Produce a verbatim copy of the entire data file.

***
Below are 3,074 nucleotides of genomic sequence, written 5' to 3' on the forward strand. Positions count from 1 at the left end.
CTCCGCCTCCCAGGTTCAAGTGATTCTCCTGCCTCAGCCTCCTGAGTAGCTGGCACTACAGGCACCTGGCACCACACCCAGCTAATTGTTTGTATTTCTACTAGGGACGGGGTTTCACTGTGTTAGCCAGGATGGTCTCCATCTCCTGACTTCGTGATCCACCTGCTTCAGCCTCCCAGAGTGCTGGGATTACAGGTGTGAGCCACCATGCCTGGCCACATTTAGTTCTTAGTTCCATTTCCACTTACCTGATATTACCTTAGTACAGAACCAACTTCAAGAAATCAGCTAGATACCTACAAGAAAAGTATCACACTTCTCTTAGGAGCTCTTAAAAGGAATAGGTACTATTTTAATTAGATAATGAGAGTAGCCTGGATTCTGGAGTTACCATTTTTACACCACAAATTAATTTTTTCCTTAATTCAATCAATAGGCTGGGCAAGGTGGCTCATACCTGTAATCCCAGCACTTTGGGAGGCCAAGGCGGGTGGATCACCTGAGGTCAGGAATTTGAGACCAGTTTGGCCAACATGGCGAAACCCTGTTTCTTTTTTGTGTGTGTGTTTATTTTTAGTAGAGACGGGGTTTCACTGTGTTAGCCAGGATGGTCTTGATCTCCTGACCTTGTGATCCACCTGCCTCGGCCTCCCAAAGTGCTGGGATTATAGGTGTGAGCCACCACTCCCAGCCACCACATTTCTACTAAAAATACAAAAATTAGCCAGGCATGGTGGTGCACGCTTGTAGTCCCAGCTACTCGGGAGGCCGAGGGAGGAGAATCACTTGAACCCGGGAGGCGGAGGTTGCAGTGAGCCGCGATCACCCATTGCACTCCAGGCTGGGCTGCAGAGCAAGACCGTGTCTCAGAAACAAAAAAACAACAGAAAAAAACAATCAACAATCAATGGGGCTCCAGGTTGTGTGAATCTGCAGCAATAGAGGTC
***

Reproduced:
Below are 3,074 nucleotides of genomic sequence, written 5' to 3' on the forward strand. Positions count from 1 at the left end.
CTCCGCCTCCCAGGTTCAAGTGATTCTCCTGCCTCAGCCTCCTGAGTAGCTGGCACTACAGGCACCTGGCACCACACCCAGCTAATTGTTTGTATTTCTACTAGGGACGGGGTTTCACTGTGTTAGCCAGGATGGTCTCCATCTCCTGACTTCGTGATCCACCTGCTTCAGCCTCCCAGAGTGCTGGGATTACAGGTGTGAGCCACCATGCCTGGCCACATTTAGTTCTTAGTTCCATTTCCACTTACCTGATATTACCTTAGTACAGAACCAACTTCAAGAAATCAGCTAGATACCTACAAGAAAAGTATCACACTTCTCTTAGGAGCTCTTAAAAGGAATAGGTACTATTTTAATTAGATAATGAGAGTAGCCTGGATTCTGGAGTTACCATTTTTACACCACAAATTAATTTTTTCCTTAATTCAATCAATAGGCTGGGCAAGGTGGCTCATACCTGTAATCCCAGCACTTTGGGAGGCCAAGGCGGGTGGATCACCTGAGGTCAGGAATTTGAGACCAGTTTGGCCAACATGGCGAAACCCTGTTTCTTTTTTGTGTGTGTGTTTATTTTTAGTAGAGACGGGGTTTCACTGTGTTAGCCAGGATGGTCTTGATCTCCTGACCTTGTGATCCACCTGCCTCGGCCTCCCAAAGTGCTGGGATTATAGGTGTGAGCCACCACTCCCAGCCACCACATTTCTACTAAAAATACAAAAATTAGCCAGGCATGGTGGTGCACGCTTGTAGTCCCAGCTACTCGGGAGGCCGAGGGAGGAGAATCACTTGAACCCGGGAGGCGGAGGTTGCAGTGAGCCGCGATCACCCATTGCACTCCAGGCTGGGCTGCAGAGCAAGACCGTGTCTCAGAAACAAAAAAACAACAGAAAAAAACAATCAACAATCAATGGGGCTCCAGGTTGTGTGAATCTGCAGCAATAGAGGTC